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Placement testing is about the placement tests that colleges and universities use to assess college readiness and place students into their initial classes. Since most two-year colleges have open, non-competitive admissions policies, many students are admitted even though they do not have college-level academic qualifications.
Tests primarily assess abilities in English, maths and reading and in other disciplines such as foreign languages, science, computer Internet and health. The goal is to offer low-scoring students remedial coursework so that they can undertake regular coursework. The most common tests given are College Board’s ACCUPLACER and ACT’s COMPASS, both of which are online, computer-adaptive, multiple-choice tests. Less-prepared students are placed into various remedial situations, from adult basic education through various levels of developmental college courses.
Historically, placement tests also served additional purposes such as providing individual instructors a prediction of each student’s likely academic success, sorting students into homogeneous skill groups within the same course level and introducing students to course material. Placement testing can also serve a gatekeeper function, keeping academically challenged students from progressing into college programs, particularly in competitive admissions programs such as nursing within otherwise open-entry colleges.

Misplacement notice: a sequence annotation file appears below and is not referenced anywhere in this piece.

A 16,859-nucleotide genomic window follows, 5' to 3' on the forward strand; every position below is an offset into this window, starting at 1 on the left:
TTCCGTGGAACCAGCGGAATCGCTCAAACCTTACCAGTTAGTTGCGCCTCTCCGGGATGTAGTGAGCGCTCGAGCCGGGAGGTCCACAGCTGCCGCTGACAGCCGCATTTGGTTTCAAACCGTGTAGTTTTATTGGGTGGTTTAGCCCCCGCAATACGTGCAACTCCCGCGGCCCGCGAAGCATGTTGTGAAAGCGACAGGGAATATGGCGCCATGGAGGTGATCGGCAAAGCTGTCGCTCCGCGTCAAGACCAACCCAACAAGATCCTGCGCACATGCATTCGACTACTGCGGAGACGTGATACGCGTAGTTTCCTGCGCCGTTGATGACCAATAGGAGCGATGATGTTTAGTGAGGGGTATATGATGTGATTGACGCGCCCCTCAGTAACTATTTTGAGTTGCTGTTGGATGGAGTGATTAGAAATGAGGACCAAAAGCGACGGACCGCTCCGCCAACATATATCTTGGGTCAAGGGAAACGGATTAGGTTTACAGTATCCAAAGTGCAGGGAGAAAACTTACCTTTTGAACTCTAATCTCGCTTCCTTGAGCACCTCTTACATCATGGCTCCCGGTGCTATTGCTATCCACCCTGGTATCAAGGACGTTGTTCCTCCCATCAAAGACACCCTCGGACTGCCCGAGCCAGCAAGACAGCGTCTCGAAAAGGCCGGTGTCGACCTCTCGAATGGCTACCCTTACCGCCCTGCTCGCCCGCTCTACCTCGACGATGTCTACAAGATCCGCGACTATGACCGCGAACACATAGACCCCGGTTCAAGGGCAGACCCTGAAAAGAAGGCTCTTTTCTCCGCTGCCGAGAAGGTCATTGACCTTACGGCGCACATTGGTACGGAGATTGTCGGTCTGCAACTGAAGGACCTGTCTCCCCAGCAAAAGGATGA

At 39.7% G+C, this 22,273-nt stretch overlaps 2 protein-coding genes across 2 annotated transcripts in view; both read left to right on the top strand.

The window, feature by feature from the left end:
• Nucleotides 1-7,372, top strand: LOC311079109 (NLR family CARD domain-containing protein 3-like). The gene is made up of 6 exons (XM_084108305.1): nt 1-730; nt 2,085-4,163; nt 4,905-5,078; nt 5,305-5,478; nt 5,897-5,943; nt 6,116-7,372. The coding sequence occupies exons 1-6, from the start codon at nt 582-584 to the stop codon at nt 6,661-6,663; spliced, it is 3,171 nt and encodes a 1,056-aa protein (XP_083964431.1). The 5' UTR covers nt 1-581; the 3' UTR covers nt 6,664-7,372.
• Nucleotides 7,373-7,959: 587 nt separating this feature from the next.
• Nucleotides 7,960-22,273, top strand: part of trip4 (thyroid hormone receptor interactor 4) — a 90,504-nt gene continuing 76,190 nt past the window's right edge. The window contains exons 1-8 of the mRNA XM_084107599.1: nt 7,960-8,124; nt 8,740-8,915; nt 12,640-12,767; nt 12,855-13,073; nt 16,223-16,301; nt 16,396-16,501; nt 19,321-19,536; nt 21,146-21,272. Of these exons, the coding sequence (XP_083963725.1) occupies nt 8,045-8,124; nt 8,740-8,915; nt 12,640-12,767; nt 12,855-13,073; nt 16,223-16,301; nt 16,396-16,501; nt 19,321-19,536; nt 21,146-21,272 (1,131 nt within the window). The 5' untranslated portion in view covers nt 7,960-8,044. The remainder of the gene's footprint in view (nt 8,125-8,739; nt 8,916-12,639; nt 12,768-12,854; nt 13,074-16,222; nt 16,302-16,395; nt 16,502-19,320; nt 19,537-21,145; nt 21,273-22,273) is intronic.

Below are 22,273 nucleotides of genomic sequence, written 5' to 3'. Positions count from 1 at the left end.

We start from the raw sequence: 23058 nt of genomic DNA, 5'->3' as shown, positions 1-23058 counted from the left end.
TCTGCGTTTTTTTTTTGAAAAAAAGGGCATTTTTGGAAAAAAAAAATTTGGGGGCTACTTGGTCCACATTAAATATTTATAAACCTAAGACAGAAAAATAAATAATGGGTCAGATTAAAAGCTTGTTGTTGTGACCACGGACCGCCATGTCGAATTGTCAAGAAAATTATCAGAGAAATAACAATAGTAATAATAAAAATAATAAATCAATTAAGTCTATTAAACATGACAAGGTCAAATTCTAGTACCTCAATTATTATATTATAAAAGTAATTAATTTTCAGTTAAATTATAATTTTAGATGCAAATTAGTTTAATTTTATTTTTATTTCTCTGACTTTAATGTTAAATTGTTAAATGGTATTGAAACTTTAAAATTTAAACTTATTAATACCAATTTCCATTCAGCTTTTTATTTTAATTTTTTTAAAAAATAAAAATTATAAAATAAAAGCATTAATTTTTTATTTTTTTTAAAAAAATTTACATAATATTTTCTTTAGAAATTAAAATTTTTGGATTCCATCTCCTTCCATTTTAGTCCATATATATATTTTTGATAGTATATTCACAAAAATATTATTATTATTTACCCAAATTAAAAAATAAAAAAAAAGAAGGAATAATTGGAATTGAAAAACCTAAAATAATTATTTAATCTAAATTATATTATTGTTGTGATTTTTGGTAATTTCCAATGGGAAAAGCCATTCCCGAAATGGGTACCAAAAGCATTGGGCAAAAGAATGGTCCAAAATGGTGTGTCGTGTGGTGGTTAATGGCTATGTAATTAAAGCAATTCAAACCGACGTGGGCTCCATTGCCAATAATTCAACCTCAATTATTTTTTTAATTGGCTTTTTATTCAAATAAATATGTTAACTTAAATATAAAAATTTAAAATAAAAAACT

Cut scores” are the minimum scores used to divide students into higher and lower level courses. SMEs sort test items into categories of appropriate difficulty, or correlate item difficulty to course levels. Performance level descriptors” define the required skills for remedial and standard courses. Once in use, placement tests are assessed for the degree to which they predict the achievements of students once they have been assigned to remedial or standard classes.